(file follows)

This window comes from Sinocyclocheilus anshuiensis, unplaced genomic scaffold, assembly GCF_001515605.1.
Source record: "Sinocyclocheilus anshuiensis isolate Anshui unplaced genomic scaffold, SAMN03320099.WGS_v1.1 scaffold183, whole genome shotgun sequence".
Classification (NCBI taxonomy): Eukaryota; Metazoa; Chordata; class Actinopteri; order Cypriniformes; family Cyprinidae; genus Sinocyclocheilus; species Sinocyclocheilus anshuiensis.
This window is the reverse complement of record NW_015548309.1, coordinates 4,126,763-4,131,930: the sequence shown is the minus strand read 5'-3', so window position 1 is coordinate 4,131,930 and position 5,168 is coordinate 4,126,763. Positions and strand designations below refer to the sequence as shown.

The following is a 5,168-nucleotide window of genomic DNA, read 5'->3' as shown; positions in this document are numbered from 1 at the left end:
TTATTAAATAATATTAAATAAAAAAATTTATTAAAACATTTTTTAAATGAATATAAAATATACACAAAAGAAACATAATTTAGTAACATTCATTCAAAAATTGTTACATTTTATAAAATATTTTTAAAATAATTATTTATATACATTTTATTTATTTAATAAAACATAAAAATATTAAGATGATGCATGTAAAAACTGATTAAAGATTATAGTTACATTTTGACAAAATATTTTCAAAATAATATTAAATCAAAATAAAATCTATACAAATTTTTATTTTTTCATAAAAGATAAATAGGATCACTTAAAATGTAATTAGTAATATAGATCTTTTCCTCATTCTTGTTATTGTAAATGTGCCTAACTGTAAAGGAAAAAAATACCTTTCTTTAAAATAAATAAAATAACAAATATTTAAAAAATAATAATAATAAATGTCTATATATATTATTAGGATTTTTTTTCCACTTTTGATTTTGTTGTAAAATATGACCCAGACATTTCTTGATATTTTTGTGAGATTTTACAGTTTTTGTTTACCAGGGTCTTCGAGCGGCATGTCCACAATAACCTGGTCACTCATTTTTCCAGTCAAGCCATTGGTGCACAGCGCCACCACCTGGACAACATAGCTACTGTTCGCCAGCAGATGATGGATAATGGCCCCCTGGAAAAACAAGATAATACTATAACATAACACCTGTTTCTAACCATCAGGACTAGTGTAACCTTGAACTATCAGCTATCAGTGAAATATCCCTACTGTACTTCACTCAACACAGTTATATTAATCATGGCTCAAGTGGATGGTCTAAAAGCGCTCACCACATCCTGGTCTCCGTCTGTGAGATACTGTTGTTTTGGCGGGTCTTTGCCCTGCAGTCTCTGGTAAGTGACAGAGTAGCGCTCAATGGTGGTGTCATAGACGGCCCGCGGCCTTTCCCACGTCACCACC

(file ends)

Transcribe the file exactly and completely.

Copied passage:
This window comes from Sinocyclocheilus anshuiensis, unplaced genomic scaffold, assembly GCF_001515605.1.
Source record: "Sinocyclocheilus anshuiensis isolate Anshui unplaced genomic scaffold, SAMN03320099.WGS_v1.1 scaffold183, whole genome shotgun sequence".
Classification (NCBI taxonomy): Eukaryota; Metazoa; Chordata; class Actinopteri; order Cypriniformes; family Cyprinidae; genus Sinocyclocheilus; species Sinocyclocheilus anshuiensis.
This window is the reverse complement of record NW_015548309.1, coordinates 4,126,763-4,131,930: the sequence shown is the minus strand read 5'-3', so window position 1 is coordinate 4,131,930 and position 5,168 is coordinate 4,126,763. Positions and strand designations below refer to the sequence as shown.

The following is a 5,168-nucleotide window of genomic DNA, read 5'->3' as shown; positions in this document are numbered from 1 at the left end:
TTATTAAATAATATTAAATAAAAAAATTTATTAAAACATTTTTTAAATGAATATAAAATATACACAAAAGAAACATAATTTAGTAACATTCATTCAAAAATTGTTACATTTTATAAAATATTTTTAAAATAATTATTTATATACATTTTATTTATTTAATAAAACATAAAAATATTAAGATGATGCATGTAAAAACTGATTAAAGATTATAGTTACATTTTGACAAAATATTTTCAAAATAATATTAAATCAAAATAAAATCTATACAAATTTTTATTTTTTCATAAAAGATAAATAGGATCACTTAAAATGTAATTAGTAATATAGATCTTTTCCTCATTCTTGTTATTGTAAATGTGCCTAACTGTAAAGGAAAAAAATACCTTTCTTTAAAATAAATAAAATAACAAATATTTAAAAAATAATAATAATAAATGTCTATATATATTATTAGGATTTTTTTTCCACTTTTGATTTTGTTGTAAAATATGACCCAGACATTTCTTGATATTTTTGTGAGATTTTACAGTTTTTGTTTACCAGGGTCTTCGAGCGGCATGTCCACAATAACCTGGTCACTCATTTTTCCAGTCAAGCCATTGGTGCACAGCGCCACCACCTGGACAACATAGCTACTGTTCGCCAGCAGATGATGGATAATGGCCCCCTGGAAAAACAAGATAATACTATAACATAACACCTGTTTCTAACCATCAGGACTAGTGTAACCTTGAACTATCAGCTATCAGTGAAATATCCCTACTGTACTTCACTCAACACAGTTATATTAATCATGGCTCAAGTGGATGGTCTAAAAGCGCTCACCACATCCTGGTCTCCGTCTGTGAGATACTGTTGTTTTGGCGGGTCTTTGCCCTGCAGTCTCTGGTAAGTGACAGAGTAGCGCTCAATGGTGGTGTCATAGACGGCCCGCGGCCTTTCCCACGTCACCACC